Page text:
I finally understood what was going on when I was day playing for these guys one day and Juicer1 had radioed for someone to please come give him a hand on task on the other stage. His request was met by silence. Assuming that one of the regular guys who knew the rigs better than I did went to go help him, I went about my business covering the set. Some time later, I left my post and headed towards crafty. I passed by staging and saw most of my department stationed there, faces hovering over their phones. The only one missing from the crowd was Juicer2, so I assumed he had gone over to help Juicer1.
So imagine my surprise when I ran into him at the crafty table.
"Hey, Juicer2," I asked him, "if you're here and the rest of the guys are at staging, who's helping Juicer1?"
"Oh," he laghed, "Probably no one. I was sitting with the other guys when the call came through. We just all looked at each other and then went back to what we were doing."
"What??" I was a little shocked but could tell where this was headed.
"Well, he didn't ask for help again over the radio, so he's probably doing okay."
I stood there for second in disbelief. We both knew, as did everyone else, that the job Juicer1 was doing on the other stage involves jockying around some pretty big lights. Definitely a two person job, minimum.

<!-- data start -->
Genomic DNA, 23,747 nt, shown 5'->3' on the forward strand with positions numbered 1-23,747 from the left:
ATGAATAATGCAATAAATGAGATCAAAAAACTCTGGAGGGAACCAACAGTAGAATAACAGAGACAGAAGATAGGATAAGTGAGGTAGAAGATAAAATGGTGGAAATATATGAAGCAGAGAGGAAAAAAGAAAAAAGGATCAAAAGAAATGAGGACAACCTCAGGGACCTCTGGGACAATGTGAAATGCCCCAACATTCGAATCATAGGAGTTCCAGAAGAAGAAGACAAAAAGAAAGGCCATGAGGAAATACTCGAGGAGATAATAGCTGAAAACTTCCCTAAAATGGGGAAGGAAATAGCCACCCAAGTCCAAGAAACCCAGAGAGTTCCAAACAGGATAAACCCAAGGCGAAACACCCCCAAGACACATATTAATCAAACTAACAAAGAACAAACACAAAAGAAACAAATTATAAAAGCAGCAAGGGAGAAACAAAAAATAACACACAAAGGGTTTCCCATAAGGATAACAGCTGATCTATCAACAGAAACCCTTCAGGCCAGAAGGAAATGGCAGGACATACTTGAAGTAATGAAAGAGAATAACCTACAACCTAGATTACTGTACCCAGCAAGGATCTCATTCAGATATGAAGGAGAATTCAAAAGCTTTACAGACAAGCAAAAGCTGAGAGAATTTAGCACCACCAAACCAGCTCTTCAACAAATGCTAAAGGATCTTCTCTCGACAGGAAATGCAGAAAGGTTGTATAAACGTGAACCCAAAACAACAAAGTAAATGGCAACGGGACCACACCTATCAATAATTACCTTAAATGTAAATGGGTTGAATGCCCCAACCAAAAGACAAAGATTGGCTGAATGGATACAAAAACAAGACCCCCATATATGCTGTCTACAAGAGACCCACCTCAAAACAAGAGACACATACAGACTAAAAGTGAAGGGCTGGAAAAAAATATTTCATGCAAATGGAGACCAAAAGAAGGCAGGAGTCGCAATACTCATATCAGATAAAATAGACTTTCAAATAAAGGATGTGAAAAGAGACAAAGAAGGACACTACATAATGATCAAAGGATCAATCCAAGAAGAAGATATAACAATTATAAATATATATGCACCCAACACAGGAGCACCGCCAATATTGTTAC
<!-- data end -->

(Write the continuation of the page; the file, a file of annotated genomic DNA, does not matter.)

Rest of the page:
"Watch the set for me, will ya?" I sighed. I grabbed two bottles of water from the cooler before I headed out the stage door.
I found Juicer1 on the next stage, frustratingly trying to head up a 10K by himself. I gave him a hand and handed him a bottle of water when we were done.
"Sorry, Juicer1," I said. "I would've come over sooner had I known you were alone over here. I thought one of the other guys had come over."
"Nope," Juicer1 said, trying to disguise the bitterness in his voice. It was the kind of bitterness that could only come from seething as you did an unpleasant task on your own. He seemed like he'd finally had enough of this bullshit. "I know they make fun of me when my back's turned. But who the fuck else is going to do this stuff?" He took a drink of water before he continued. "Those guys over there are so scared to leave the Gaffer's side. As if they're going to lost their precious spots up his ass if they give me a hand for five God-damned minutes."